Census Bureau Local Office Hosts Open House

Denise Rolark Barnes - WI Staff Writer | 4/22/2009, 10:14 p.m.

Grassroots Partnerships Seek to Eliminate 2010 Undercount

Spanning the D.C. area are hundreds of Census Bureau temporary employees armed with hand-held computers engaged in the first stage of the nation€s 2010 population-counting operation - address validating. It is a necessary task that marks the first stage of the Census Bureau€s decennial event, and it has proven to be a welcomed employment opportunity for hundreds of local residents.

The Census Bureau€s Washington, D.C. East Local Census Office, located at 7812 Eastern Avenue, N.W., held an open house on Fri. April 17, providing local officials and 2010 Census partners a chance to get a first-hand look at the new technology being used to €validate the addresses of every household in the District this spring,€ according to Census officials.

€We are building upon the achievements of Census 2000, and making improvements to ensure an accurate count for Washington, D.C.,€ said Philadelphia Regional Director Fernando E. Armstrong.

Thus far, more than 280 D.C. residents have been hired to work on the address validation project, according to local officials.

Thomas Waters, job developer at the Marshall Heights Community Development Center on Benning Road, N.E., said local residents have been engaged in two phases of training. The first phase netted 19 residents who are now out on the streets validating addresses, he said. The second group will complete its training this week. In total, 30 Ward 7 residents who have been trained for temporary Census jobs that pay $20 per hour for a minimum of 20 hours per week.

€This is the kind of partnership we need in order to fulfill the mission of Marshall Heights and the Census Bureau, to help reach people you wouldn€t ordinarily be able to reach,€ Waters said.

Congresswoman Eleanor Holmes Norton joined the speakers at the Open House and targeted her remarks the 6.4 million undercount in 2000. She commended the Census Bureau for creating partnerships with nearly 140,000 grassroots organizations €who will get to the people you [the government] will never get to,€ she said.

€Let€s talk turkey,€ Congresswoman Norton added. €Who are the people that are undercounted? They are the ones who don€t think they have much to give. More likely, they are people of color.€ Norton went on to say that many of those who are not counted are people who come from places who don€t trust the government.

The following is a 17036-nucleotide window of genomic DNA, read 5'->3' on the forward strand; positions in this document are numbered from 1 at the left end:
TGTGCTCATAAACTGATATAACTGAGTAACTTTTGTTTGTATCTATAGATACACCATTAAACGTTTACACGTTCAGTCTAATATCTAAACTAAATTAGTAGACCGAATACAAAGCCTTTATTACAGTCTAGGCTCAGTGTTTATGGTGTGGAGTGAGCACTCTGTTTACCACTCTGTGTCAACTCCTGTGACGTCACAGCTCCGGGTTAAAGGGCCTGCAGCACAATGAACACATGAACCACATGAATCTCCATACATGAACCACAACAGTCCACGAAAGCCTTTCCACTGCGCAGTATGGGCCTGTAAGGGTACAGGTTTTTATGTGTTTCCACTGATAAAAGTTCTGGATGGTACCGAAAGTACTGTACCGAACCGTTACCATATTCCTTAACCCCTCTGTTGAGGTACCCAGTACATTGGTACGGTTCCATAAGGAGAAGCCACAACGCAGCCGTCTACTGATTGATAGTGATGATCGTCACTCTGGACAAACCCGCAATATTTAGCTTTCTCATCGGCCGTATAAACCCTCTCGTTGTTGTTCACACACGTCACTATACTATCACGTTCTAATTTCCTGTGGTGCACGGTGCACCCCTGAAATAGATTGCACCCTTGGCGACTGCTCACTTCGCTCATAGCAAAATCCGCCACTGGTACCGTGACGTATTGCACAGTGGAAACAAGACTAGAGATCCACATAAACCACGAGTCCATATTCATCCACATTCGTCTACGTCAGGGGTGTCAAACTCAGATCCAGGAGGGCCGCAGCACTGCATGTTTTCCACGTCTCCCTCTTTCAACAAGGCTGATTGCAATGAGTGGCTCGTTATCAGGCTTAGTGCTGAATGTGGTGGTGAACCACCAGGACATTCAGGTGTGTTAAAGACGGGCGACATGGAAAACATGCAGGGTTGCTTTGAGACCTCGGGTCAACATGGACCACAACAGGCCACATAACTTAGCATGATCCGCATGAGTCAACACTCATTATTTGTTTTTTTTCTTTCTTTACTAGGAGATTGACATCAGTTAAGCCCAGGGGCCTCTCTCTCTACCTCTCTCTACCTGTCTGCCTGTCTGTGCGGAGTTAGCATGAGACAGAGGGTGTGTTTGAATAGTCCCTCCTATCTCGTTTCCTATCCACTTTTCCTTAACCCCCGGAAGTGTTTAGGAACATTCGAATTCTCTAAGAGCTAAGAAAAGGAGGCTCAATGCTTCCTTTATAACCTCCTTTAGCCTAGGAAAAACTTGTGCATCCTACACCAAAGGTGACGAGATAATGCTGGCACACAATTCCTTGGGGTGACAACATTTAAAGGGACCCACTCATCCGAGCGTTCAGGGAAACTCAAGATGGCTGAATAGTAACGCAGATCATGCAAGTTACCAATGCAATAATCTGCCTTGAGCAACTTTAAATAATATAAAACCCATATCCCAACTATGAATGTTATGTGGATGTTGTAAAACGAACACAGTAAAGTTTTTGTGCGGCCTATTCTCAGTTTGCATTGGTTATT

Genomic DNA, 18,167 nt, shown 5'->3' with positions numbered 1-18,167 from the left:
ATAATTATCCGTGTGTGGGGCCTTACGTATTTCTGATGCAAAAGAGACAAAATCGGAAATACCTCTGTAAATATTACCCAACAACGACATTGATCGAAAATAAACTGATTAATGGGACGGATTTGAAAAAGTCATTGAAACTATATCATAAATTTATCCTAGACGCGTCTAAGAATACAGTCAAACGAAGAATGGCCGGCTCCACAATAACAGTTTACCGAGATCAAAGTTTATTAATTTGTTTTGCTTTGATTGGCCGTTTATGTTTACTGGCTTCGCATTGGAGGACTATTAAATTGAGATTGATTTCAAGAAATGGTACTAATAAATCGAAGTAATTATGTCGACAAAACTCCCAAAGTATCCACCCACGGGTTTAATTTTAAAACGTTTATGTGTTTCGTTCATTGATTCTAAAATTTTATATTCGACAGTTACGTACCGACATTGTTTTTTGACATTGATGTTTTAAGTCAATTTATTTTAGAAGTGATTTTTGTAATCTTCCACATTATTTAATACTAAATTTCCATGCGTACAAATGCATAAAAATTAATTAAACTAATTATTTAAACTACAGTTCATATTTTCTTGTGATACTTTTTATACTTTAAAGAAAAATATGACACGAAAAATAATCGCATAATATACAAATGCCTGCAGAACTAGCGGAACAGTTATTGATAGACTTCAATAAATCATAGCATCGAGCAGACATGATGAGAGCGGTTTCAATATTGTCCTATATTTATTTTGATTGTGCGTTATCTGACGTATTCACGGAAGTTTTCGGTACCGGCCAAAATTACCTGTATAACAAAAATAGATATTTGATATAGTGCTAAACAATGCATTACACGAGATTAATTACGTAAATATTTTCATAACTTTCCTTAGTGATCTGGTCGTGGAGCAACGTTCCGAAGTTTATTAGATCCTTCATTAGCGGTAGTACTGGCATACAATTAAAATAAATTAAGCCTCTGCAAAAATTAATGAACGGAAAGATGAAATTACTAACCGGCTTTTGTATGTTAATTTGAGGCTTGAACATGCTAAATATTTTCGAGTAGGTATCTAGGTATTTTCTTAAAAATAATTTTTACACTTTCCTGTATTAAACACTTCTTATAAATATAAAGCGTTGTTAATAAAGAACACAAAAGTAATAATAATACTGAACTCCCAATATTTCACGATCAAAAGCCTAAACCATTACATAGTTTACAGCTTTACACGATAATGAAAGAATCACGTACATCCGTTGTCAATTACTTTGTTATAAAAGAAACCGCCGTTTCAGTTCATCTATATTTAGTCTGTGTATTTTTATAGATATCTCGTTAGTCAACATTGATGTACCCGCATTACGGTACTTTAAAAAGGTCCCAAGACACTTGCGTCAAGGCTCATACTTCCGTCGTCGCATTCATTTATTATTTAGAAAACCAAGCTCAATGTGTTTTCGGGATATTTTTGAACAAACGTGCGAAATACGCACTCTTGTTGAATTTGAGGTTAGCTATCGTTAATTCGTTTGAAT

Abdul Kamus, director of the African Resource Center, thanked the Census for €courting€ the African community and confirmed Norton€s statement. €Most of the African immigrant community comes from very oppressed countries,€ he said, €and they don€t trust the government, so that don€t trust census.€

Within a 10-mile radius of the D.C. East office, Kamas said, there are nearly 20,000 African immigrants who live and worship there. €One of the reasons we have the census is because if you go five blocks from here, 80 percent of the student body are immigrant children and 20 percent of them are African immigrant children. So it means we need more resources for our children in schools, and we need more resources for our communities.€

In the next few months, more jobs will need to be filled as census takers for the 2010 census. It is anticipated that over 1,000 positions will need to be filled by Washington area residents between now and the spring of 2010.

Census Day is April 1, 2010, the date when questionnaires that will be mailed to every household in the nation. The count will include homeless shelters and any other place where displaced people live.

The Census, which is mandated by the U.S. Constitution, requires a complete count of every man, woman and child and in the right place, according to an official press release The information is used as the basis for congressional representation as well as the distribution of federal, state and local funds totaling more than $300 billion annually.